The Christian B. Anfinsen Award, sponsored by The Protein Society, recognizes technological achievement or significant methodological advances in the field of protein science. The recipient of this award in 2019 is Professor Anthony Kossiakoff (University of Chicago). Professor Kossiakoff’s achievements have had broad and sustained impact through the development of innovative technologies and major discoveries in the field of protein structure and function. Areas in which he has made significant advances in protein science include: pioneering the use of neutron-­crystallography to understand protein structure, dynamics, catalysis and chemistry; determination of the first cytokine-­receptor complex: a structural paradigm for the cytokine family and signaling; allostery in protein-protein interfaces; and development of crystallization chaperones for challenging biomolecules.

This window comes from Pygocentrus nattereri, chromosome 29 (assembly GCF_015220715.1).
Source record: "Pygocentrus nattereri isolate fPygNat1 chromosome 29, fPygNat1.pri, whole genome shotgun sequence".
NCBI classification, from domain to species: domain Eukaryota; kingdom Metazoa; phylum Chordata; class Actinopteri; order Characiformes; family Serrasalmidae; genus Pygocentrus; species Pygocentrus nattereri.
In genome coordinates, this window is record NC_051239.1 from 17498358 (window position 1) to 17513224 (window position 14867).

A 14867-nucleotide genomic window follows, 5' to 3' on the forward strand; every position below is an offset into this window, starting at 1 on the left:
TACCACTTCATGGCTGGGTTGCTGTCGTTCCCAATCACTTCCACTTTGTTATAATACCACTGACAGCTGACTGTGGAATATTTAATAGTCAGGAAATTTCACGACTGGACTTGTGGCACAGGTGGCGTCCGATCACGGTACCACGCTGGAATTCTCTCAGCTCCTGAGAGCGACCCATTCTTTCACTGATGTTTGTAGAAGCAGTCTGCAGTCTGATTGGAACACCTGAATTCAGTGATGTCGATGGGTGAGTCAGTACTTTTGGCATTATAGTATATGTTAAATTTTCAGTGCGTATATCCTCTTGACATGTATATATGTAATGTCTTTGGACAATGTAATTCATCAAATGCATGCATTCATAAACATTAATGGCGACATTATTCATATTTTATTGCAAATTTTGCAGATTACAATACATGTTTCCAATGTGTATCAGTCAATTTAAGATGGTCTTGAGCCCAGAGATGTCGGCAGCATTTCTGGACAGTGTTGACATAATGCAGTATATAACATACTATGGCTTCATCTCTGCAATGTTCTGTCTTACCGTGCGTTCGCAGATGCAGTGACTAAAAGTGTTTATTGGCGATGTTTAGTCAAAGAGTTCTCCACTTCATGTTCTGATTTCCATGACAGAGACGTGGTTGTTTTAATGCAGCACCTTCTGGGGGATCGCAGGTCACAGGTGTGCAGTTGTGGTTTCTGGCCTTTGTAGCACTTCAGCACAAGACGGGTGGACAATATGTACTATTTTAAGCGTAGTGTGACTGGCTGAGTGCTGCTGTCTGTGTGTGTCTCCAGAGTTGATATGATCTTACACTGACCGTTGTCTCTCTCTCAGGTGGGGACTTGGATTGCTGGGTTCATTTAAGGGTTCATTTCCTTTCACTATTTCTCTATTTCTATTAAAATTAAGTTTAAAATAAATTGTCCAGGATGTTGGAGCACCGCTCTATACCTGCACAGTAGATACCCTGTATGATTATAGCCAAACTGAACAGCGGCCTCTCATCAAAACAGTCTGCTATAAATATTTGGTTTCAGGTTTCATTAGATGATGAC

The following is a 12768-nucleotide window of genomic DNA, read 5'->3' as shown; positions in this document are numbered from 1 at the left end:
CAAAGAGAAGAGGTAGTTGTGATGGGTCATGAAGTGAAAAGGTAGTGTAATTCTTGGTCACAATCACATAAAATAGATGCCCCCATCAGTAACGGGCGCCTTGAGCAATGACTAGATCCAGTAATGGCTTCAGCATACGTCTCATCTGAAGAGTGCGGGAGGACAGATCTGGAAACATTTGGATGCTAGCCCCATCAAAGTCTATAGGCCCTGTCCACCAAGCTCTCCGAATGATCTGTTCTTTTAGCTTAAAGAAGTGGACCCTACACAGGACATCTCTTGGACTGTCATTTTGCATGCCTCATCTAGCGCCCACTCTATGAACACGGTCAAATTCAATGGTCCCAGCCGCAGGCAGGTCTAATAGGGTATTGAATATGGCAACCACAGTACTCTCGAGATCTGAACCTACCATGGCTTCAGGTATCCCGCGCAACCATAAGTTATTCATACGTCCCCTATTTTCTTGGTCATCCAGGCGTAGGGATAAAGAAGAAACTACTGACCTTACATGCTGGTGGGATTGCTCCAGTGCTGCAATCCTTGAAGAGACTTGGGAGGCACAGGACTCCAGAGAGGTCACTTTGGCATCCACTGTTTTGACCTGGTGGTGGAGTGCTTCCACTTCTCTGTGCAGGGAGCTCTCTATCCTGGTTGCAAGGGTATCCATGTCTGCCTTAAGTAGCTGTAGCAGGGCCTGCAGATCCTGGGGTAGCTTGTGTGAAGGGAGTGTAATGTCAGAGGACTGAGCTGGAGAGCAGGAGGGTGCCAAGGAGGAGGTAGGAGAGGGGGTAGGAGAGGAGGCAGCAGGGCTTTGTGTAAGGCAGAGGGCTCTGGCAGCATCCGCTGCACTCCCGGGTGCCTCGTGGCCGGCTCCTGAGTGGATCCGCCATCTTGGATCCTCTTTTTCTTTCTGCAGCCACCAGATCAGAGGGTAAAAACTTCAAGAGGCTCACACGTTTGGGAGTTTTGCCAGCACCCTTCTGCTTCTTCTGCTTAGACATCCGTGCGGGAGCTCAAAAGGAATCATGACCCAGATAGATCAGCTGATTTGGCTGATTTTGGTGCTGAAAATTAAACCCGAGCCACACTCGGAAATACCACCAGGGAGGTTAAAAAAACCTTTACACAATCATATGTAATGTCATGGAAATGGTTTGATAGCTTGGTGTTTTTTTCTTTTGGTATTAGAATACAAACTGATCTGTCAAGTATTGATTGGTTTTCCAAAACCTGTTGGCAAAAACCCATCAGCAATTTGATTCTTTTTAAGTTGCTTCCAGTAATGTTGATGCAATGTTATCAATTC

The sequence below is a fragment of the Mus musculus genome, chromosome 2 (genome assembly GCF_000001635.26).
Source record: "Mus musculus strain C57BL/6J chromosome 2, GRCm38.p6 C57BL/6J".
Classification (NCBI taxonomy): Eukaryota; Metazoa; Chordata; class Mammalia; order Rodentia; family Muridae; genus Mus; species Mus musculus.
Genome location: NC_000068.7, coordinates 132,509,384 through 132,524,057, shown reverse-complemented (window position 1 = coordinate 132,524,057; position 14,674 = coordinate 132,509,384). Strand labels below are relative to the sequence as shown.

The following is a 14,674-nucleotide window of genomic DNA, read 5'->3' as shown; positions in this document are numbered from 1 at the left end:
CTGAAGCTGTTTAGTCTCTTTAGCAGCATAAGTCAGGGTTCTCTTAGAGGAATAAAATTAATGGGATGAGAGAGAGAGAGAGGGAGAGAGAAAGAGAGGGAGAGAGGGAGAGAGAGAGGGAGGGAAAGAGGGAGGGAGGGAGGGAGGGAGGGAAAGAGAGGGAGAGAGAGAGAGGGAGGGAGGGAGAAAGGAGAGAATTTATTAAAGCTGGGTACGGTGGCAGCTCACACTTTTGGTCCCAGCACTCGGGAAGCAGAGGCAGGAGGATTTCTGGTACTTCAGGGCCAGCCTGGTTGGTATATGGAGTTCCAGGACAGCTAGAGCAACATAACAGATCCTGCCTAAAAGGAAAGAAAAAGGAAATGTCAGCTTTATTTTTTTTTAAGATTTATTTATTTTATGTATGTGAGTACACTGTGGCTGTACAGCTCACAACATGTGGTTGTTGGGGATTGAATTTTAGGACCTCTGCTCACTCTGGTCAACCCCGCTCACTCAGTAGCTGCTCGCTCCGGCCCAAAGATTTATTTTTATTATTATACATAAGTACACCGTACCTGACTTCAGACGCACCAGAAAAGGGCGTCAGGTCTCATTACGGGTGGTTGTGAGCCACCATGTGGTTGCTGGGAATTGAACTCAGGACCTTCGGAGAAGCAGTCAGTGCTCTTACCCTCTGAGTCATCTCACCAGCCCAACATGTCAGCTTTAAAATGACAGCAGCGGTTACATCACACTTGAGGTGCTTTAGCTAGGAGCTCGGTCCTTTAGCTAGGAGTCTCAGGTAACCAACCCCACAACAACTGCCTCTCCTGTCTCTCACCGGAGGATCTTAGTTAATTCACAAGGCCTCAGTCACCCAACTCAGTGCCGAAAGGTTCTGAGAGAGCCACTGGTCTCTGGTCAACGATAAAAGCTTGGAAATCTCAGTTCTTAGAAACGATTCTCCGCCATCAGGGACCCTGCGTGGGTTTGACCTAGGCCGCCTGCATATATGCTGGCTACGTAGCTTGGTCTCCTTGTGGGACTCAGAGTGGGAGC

The Dorothy Crowfoot Hodgkin Award, sponsored by Genentech, is granted in recognition of exceptional contributions in protein science which profoundly influence our understanding of biology. The 2019 recipient is Professor Hao Wu (Harvard University). The selection of Professor Wu was driven by two interconnecting threads: the remarkable achievements she has made in changing how we view the molecular mechanism of signal transduction and recent work from her laboratory that has illuminated inflammasome assembly and the resulting pyroptotic cell death. The signalosome concept that Professor Wu pioneered established the importance of oligomeric, cooperatively assembled protein complexes for immune receptor signaling and by extension, for intracellular signaling more generally.